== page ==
NZ Fry Up: $60m to boost rural connectivity; Chorus opts for hot-desking; IT leadership moves; Kordia chair goes to Spark

New Zealand IT, tech, and telco news and views from our correspondent in the Central North Island.

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NZ Govt reveals details of $60m rural connectivity funding boost

The New Zealand government is stumping up $60 million to boost network capacity and speeds in rural areas, while providing broadband services to some of the country’s most remote communities and funding connectivity at more marae.

The funding was announced during the 2020 general election and allocated in the 2022 budget.

New Zealand Minister for the Digital Economy and Communications David Clark, announced details of how the $60 million will be spent. The funding will go towards three initiatives.

The first is $43 million will be used to improve network capacity and speeds for rural users in locations with slow broadband, such as in the Far North, Gisborne, Manawatu-Whanganui region, Taranaki, Southland and the Waikato.

A further $15m will fund a new initiative called the Remote Users Scheme, which aims to provide broadband services to New Zealanders in some of the country’s most remote locations who currently have no coverage, or only have voice calling and text messaging services. This scheme is set to launch later in 2022.

The remaining $2 million will be spent on extending the existing Marae Digital Connectivity initiative for up to two years to connect more eligible marae across the country on top of the over 560 already connected through this initiative. These are mostly in rural areas where they serve as hubs for their communities.

Combined with the Rural Capacity Upgrades Clark announced in February, the new $60 million funding will bring the amount the New Zealand Government has allocated to upgrading the capacity of rural networks to over $90 million, said Clark.

Chorus slashes office space to embrace hybrid working

Ultra-fast broadband network operator Chorus has embraced the shift to hybrid working  —where staff work only some of their days in the office and the rest at home, reports the New Zealand Herald. Chorus is providing just 371 workstations for about 550 staff at its new central Auckland head office, as well as a mix of collaborative workspaces and hot-desking, according to the report.

Being a technology company, Chorus might have some advantages in taking this approach. It would employ a greater number of tech-savvy staff who are likely more inclined to wanting to work from anywhere — and for whom the challenges of remote working are likely to be less of a burden.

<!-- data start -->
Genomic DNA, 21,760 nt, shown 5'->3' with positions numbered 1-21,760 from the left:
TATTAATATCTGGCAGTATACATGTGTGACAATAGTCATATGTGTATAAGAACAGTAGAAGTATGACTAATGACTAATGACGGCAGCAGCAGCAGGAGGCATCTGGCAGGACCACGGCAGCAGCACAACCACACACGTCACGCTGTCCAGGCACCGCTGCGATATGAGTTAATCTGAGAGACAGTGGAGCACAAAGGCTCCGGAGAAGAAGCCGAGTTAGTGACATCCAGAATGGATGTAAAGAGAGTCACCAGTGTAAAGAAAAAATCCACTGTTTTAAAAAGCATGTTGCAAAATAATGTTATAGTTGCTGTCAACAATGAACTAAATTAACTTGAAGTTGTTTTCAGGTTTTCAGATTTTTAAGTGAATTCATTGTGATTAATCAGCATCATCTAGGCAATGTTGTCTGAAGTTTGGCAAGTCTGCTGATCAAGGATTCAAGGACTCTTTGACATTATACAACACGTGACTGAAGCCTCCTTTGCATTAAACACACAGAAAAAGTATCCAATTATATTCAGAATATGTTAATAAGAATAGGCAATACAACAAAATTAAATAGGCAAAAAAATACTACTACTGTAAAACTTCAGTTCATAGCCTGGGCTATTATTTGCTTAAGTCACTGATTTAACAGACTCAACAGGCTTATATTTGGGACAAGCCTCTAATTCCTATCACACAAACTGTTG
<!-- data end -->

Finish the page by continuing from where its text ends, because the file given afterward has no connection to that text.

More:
Indeed, Chorus has turned to technology to help it manage the new hot-desking arrangement using an app called GoBright, through which staff can book a workstation or find colleagues.

But even so, Chorus is “still feeling its way with the new setup”, the Herald writes. One issue, which many other organisations are also facing these days, is how to handle meetings with some staff in person and others online.

is interesting to note that Chorus’ former parent company, Telecom (now Spark), adopted a very similar arrangement when it moved to its new head office back in 2010. In fact, in its annual report at the time, the company wrote: “In December 2010, 2,700 of our Auckland people relocated into a dynamic work environment at Telecom Place in Auckland and adopted a mixture of free, fixed, fluid and flexible working styles.”

This was under a section titled “New ways of working”, which goes to show today’s challenges with managing flexible working arrangements are not as novel as some made them out to be.

IT leadership moves

Stuart Bloomfield, chief digital officer (CDO) of Waitematā and Counties Manukau District Health Boards (DHBs) has been appointed interim chief data and digital at Health NZ — the new organisation being established to run the health system across New Zealand. He will replace Shayne Hunter, who announced he was stepping down last month.

According to Health Informatics New Zealand, in his new role, Bloomfield will provide the Health NZ executive leadership team and interim regional directors with a monthly progress report against all data and digital investments.

He had been at Waitematā DHB for over 12 years serving as CIO for more than five years before becoming CDO for both Waitematā and Counties Manukau DHB in 2018.

Kordia chair goes to Spark

Spark New Zealand has poached the chair of rival telco, Kordia, as it appointed two new members to its board. Sheridan Broadbent has resigned as chair of the Crown-owned Kordia this month to join the Spark board as an independent, non-executive director from 1 August 2022, along with Gordon MacLeod.

Broadbent was appointed chair at Kordia last April and served on its board since 2014. Kordia has since appointed deputy chair Sophie Haslem as acting chair. The company competes with Spark for a range of business ICT offerings, including connectivity, voice, cloud and cybersecurity services.

Broadbent is also an independent director for Manawa Energy and was previously a director of Transpower.

Gordon MacLeod meanwhile was most recently CEO at Ryman Healthcare Group where he held a range of senior executive roles over a 15-year period.

Spark said in a statement to the NZX that MacLeod will join its audit and risk management committee and Broadbent will be a member of the human resources and compensation committee.

The Spark board also announced that non-executive director Paul Berriman will retire at its next annual general meeting in November after 11 years in the role.

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